https://www.facebook.com/search/top/?q=we%20can%27t%20go%20jogging&epa=SEARCH_BOX
  
We do not need to look far to find a refuge for young men. DREAAM (Driven to Reach Excellence and Academic Achievement for Males) is more than a refuge for our young men. It helps make positive changes in their lives. Tutoring, food distribution and educational support have continued for our DREAAMers since the shelter in place orders. This has been challenging for everyone but especially for them. Try studying on a computer for school that four other people have to use at the same time! Try being tutored on a computer without headphones when a family member who works at night has to sleep. Try studying when you are hungry and have been inside all day and you are 10. Our DREAAMers overcome obstacles that many of us would not tolerate. Let’s help them “reach, teach and invest” in our young boys and men in Champaign-Urbana, Rantoul and Savoy. (https://www.dreaam.org/our-change-approach)
First Presbyterian Church Champaign supports DREAAM throughout the year in small ways and annually when we give to the PC(USA) Pentecost Offering, another one of our PC(USA) church special offerings that supports our local community! 
 
During this Pentecost season, we join together to build a life of faith and build the household of God with our children, youth and young adults.
  • 40% stays with our congregation which we have designated for DREAAM. 
  • 25% supports Young Adult Volunteers (YAV), serving in communities around the world, and growing as leaders through transformative Christian service. A friend of mine, Nathan Paul Bonham, is a YAV this year. From the time he was born I have prayed for him and watched him grow into a loving and faithful leader in our world. Please join me in praying for our young adults like Nathan.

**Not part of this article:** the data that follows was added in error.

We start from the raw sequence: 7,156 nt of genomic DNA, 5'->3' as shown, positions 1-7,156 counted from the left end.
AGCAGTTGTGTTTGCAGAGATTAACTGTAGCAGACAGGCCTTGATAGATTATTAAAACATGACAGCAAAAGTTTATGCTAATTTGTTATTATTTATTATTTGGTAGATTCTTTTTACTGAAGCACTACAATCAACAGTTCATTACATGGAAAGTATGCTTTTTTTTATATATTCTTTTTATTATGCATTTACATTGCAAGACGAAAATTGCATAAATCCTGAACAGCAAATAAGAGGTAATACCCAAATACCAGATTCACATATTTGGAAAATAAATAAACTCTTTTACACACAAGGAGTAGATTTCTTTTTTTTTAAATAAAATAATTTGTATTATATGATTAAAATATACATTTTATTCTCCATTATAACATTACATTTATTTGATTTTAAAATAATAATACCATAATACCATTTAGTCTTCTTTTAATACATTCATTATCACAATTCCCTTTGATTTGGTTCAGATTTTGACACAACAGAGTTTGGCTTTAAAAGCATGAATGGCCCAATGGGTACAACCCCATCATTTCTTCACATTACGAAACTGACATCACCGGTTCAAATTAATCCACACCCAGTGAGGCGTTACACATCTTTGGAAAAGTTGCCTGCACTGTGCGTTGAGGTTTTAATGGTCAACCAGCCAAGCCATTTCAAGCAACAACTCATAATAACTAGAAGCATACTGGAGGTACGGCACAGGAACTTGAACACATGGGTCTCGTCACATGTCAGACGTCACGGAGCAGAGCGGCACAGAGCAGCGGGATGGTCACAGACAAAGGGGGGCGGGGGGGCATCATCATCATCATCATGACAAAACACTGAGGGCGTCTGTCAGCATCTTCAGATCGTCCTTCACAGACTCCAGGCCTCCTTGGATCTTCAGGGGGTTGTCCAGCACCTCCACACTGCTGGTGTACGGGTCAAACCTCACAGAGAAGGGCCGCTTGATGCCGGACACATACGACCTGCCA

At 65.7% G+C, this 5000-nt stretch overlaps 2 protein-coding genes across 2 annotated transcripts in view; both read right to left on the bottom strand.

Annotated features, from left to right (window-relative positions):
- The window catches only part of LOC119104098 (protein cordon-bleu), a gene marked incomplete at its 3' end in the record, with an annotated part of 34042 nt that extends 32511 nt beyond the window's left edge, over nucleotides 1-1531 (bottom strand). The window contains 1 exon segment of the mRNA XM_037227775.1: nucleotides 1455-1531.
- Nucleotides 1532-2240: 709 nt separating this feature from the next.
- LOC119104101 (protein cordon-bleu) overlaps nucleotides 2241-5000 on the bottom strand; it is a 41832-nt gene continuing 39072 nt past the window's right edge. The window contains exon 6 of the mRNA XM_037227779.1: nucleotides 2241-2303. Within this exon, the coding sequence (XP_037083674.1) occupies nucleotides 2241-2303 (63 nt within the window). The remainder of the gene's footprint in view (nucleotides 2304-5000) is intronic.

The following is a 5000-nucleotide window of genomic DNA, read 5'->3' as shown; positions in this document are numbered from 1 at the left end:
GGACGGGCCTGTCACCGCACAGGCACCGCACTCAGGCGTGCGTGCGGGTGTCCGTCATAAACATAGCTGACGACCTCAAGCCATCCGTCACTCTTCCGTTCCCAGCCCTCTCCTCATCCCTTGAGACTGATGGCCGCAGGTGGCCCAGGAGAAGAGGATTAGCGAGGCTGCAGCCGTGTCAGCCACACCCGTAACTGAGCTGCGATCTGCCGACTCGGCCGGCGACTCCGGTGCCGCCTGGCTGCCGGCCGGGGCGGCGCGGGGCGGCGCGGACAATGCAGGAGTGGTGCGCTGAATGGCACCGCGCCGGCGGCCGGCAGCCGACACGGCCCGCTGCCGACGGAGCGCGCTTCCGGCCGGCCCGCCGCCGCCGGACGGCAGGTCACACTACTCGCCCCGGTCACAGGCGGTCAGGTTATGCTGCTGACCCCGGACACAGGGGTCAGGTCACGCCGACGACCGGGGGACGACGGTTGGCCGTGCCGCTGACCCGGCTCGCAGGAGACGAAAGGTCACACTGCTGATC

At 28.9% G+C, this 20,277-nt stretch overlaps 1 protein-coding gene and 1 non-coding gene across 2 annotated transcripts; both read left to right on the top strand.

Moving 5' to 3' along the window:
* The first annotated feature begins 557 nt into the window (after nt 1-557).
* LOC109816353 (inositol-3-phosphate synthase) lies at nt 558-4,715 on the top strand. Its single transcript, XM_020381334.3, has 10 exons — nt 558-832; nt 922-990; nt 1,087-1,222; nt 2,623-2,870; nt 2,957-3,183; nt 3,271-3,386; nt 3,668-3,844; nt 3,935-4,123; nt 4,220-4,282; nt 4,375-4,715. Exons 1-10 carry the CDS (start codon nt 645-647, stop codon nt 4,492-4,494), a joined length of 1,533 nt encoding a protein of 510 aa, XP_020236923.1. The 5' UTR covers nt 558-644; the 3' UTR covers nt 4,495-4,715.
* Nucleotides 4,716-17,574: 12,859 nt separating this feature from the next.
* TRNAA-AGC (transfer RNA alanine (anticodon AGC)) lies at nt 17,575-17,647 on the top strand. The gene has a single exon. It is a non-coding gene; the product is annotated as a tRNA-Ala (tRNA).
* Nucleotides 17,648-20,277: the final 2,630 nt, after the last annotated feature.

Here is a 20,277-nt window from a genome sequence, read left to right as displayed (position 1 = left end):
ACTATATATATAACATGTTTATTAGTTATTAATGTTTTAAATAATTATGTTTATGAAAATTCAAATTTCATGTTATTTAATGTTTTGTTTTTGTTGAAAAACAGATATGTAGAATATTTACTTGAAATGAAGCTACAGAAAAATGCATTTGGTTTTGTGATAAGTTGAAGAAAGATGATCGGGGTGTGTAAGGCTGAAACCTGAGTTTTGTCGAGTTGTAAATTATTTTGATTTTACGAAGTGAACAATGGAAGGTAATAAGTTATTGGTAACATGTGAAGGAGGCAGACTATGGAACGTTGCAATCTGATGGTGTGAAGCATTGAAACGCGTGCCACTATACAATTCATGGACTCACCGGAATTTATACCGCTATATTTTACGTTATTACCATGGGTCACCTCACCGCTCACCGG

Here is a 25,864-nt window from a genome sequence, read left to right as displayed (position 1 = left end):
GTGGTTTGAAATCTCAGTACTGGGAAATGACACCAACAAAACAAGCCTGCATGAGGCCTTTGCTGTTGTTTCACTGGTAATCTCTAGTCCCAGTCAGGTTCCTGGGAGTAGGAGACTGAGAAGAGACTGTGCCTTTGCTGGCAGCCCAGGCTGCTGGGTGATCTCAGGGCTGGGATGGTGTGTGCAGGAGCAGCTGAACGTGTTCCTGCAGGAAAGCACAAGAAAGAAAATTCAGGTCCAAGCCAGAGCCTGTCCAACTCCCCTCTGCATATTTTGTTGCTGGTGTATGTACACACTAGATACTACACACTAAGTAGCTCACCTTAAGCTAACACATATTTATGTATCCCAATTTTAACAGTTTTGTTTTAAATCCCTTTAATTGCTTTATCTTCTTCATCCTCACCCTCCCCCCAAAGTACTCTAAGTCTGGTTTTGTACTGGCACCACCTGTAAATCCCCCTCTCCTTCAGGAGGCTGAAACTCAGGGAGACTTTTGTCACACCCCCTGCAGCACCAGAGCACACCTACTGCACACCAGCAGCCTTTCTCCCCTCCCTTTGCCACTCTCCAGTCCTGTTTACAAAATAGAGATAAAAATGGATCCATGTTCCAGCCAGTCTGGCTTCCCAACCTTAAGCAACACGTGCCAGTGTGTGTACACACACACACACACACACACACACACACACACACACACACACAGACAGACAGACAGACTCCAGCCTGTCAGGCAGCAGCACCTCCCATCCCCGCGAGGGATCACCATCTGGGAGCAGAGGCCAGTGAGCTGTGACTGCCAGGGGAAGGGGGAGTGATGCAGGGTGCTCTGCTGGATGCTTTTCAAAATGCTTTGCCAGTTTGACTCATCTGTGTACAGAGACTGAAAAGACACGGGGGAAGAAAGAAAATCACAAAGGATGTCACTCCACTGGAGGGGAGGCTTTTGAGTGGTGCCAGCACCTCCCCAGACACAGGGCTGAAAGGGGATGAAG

• 25% supports Ministries with Youth to help guide our youth by uniting them in Christ and lifting them up as leaders and messengers of God’s word. Our PC(USA) does this through Triennium. Our young people participated in Triennium last year, a national gathering of young people that happens every three years. I have shared some pictures of that wonderful time below. 
  • 10% is devoted to children at-risk to improve education and provide safe havens.

Our congregation is joining the whole church in building for our future, in building individual lives of faith. Won’t you join us? If we all do a little, it adds up to a lot. 

 
Pray for all our mission partners this week. (Find them at https://www.firstpres.church/mission-ministries/)
 
Peace, 
 
Rachel Matthews, Temporary Mission Coordinator
 
First Presbyterian Church Champaign
302 W. Church Street
Champaign, IL 61820
217-356-7238
info@firstpres.church



Weekday Email to Members and Friends – 2020-05-11

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Monday May 11th  2020
A Weekday Emailer from
Matt Matthews
 
To Members and Friends of 
First Presbyterian Church
Champaign, Illinois
 
Dear Friends,
 
Do you miss Ahmaud Arbery? 
 
I didn’t know about his terrible murder until the sickening, sickening account on the Thursday morning news. It happened six weeks ago. An athletic 25-year-old, he went out for a jog in his neighborhood and never came home. Brunswick, GA, is predominately white. Mr. Arbery was black. 
 
My black friends tell me—as they have told me before in countless other similar cases—that Mr. Arbery was simply “guilty of being black.”
 
What is my response to this?